I'm fine once I'm on the motorway, it's the actual getting on that worries me. I once had to stop completely at the end of the slip road as there was so much traffic and I really panicked!

Teetime Tue 29-Dec-15 10:09:21

I think its use it or lose it with driving once we retire from work and don't need to be driving so much. I'm guilty of letting DH do the driving when we go anywhere together. I potter around in my round about (Mildred) and she is very easy to drive but DH has just got a new car with of all things an automatic handbrake which terrifies me so I really am going to have to get out and practice - when the schools and colleges have gone back after the break I think. Good Luck with the refresher session sounds like a good idea. Although an Advanced Driving Course sounds scary I'm told its not and does give you lots of confidence. DH did one with an initiative put on by Essex Police - don't know if there are any such schemes about now.

ninathenana Tue 29-Dec-15 10:13:50

Stopping on the slip road to join the M25 from M11 is quiet a common occurrence.
merlot the highway code says there is no "fast lane" on a motorway, it's an overtaking lane tchsmile

Anniebach Tue 29-Dec-15 10:25:30

Do all you can to keep driving NanKate, I stopped a few years ago because I couldn't afford a car. Now I have lost all confidence and I use to love driving

OlderNoWiser Tue 29-Dec-15 10:32:11

Maybe you should get yourself a really nice new car, something you can totally fall in love with and want to drive more?

I have always loved powerful cars and drive a Z4M now as much and as often as I can get away with, anywhere, everywhere, often just for the love of driving. It is something I hope I will never lose, as it gives you so much freedom and independence. I'd hate to be stuck, having to beg lifts or wait for buses and trains to go somewhere.

Nana3 Tue 29-Dec-15 10:36:08

I also recommend an automatic, would never go back to a manual now.
I totally understand the lack of confidence, busy cities are the worst for me if I am not familiar with them. I have started using the bus and train more too.
I am more confident on my own in the car with no passengers, especially DH watching every move.
Love taking the DGC though as they say I'm the best driver wink they're right of course.

Maranta Tue 29-Dec-15 10:38:53

I am the same as Ana, I hate joining dual carriageways from a slip road. There are some very short ones near here and I avoid them if I can. I feel such a fool if I have to stop. Anyone who drives on the M25 has my admiration too. My husband used to do most of the driving and now I am on my own I'm not keen on going places I don't know. I'm braver if I have a passenger though!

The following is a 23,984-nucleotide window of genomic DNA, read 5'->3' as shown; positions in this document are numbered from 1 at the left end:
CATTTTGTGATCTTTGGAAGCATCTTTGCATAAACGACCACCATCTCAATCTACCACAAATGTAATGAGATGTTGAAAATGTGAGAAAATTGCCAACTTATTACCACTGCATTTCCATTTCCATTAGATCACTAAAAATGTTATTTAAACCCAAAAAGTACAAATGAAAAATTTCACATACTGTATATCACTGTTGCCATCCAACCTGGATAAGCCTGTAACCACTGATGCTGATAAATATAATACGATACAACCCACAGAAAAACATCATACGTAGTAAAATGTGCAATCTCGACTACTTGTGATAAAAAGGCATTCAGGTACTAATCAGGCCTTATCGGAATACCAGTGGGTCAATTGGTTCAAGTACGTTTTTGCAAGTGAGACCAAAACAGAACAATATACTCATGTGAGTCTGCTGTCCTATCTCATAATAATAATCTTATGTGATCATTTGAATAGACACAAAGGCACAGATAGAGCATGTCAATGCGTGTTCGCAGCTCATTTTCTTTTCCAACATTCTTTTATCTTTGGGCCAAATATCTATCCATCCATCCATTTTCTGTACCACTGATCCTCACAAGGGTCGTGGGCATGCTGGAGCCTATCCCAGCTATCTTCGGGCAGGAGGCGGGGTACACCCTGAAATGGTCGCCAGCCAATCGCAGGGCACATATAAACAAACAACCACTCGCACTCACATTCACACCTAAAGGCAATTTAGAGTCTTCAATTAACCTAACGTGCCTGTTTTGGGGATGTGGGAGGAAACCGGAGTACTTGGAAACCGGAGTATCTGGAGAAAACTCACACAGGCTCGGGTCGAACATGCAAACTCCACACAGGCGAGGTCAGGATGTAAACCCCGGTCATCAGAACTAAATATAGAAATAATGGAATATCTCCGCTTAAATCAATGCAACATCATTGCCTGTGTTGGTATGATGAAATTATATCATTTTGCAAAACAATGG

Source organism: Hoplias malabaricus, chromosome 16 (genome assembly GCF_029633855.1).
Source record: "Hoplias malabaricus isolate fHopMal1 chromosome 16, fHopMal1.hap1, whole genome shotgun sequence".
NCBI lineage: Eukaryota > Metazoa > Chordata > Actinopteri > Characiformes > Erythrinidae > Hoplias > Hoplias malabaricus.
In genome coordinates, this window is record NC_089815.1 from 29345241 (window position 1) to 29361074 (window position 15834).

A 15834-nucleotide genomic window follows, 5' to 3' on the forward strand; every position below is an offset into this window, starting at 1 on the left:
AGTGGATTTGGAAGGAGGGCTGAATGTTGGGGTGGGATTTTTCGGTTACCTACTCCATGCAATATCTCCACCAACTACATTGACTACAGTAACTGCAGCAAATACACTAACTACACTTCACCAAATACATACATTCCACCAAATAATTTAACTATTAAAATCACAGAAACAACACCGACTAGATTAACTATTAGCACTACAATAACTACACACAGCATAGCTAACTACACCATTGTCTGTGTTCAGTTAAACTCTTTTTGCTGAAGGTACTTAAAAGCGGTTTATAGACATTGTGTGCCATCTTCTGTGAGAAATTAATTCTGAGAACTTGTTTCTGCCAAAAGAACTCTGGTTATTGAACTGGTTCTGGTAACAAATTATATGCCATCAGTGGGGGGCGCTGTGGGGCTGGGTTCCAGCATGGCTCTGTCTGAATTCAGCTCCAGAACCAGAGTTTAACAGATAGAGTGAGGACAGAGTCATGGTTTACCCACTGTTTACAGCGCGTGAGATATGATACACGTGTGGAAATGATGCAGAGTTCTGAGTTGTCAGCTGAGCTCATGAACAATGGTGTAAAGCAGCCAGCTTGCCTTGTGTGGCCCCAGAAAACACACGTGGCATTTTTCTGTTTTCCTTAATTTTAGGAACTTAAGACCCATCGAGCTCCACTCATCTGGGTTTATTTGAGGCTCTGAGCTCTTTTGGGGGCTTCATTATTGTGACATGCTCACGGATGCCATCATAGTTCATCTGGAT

Granarchist Tue 29-Dec-15 10:41:24

I had a blip a few years ago about roundabouts - (turned out I was doing the right thing it was the other nitwits that got it wrong) so I booked a lesson with a local instructor. He assumed I had lost my licence and had to retake my test! Once he had got over the surprise of me just wanting to brush up my skills he was great and it was fun. His criticism was only that I did not use my inside wing mirror when leaving a roundabout or turning left - I had to remind him that when I took my test the cars only had wing mirrors on the driver's side!! My problem was that I felt he wanted me to drive too fast on a small rural road. I explained I knew this road and there were often people walking dogs and riding horses on it and going more than 30 was very dangerous. (I used to teach and examine Riding and Road Safety tests). He was delightful and it really helped. His other tip was to buy a new copy of the Highway Code regularly as things do change.

Anniebach Tue 29-Dec-15 11:01:28

I feel the urge to visit local garages smile

Luckygirl Tue 29-Dec-15 11:04:52

I am so with you all on the problem of getting onto motorways - I find it a complete nightmare. My wing mirror seems to distort so that traffic appears further away through it than through the rear-view mirror. Add in very short sight plus marked astigmatism and varifocal lenses and the potential for distortion in that situation is huge. Looking over my shoulder means that I am looking through the distorted side edge of the varifocals.

I have tried driving glasses (distance only) but of course I then cannot read the instruments on the dashboard!

Night driving is a nightmare! We all gradually lose the ability of our pupils to adapt to bright light, then return to deal with ordinary light. I do not know anyone of our age who is not struggling with night driving, and the optician has said that there is nothing to be done as I have such high astigmatism to add in to the mix.